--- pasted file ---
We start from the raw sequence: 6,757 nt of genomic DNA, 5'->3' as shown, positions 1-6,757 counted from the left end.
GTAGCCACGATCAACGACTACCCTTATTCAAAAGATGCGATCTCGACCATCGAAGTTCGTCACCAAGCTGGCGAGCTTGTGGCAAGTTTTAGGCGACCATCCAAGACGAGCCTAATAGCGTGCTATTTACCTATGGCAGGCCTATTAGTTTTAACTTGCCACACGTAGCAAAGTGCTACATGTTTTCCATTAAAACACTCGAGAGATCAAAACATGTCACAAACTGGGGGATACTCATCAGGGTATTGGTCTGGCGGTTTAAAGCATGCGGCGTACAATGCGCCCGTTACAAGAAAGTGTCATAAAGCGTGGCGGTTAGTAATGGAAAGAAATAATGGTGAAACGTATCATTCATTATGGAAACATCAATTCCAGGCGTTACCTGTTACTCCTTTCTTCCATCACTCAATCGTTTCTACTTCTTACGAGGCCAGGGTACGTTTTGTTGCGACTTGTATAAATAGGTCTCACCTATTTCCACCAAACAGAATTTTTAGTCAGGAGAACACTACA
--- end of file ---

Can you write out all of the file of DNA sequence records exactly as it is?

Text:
We start from the raw sequence: 6,757 nt of genomic DNA, 5'->3' as shown, positions 1-6,757 counted from the left end.
GTAGCCACGATCAACGACTACCCTTATTCAAAAGATGCGATCTCGACCATCGAAGTTCGTCACCAAGCTGGCGAGCTTGTGGCAAGTTTTAGGCGACCATCCAAGACGAGCCTAATAGCGTGCTATTTACCTATGGCAGGCCTATTAGTTTTAACTTGCCACACGTAGCAAAGTGCTACATGTTTTCCATTAAAACACTCGAGAGATCAAAACATGTCACAAACTGGGGGATACTCATCAGGGTATTGGTCTGGCGGTTTAAAGCATGCGGCGTACAATGCGCCCGTTACAAGAAAGTGTCATAAAGCGTGGCGGTTAGTAATGGAAAGAAATAATGGTGAAACGTATCATTCATTATGGAAACATCAATTCCAGGCGTTACCTGTTACTCCTTTCTTCCATCACTCAATCGTTTCTACTTCTTACGAGGCCAGGGTACGTTTTGTTGCGACTTGTATAAATAGGTCTCACCTATTTCCACCAAACAGAATTTTTAGTCAGGAGAACACTACA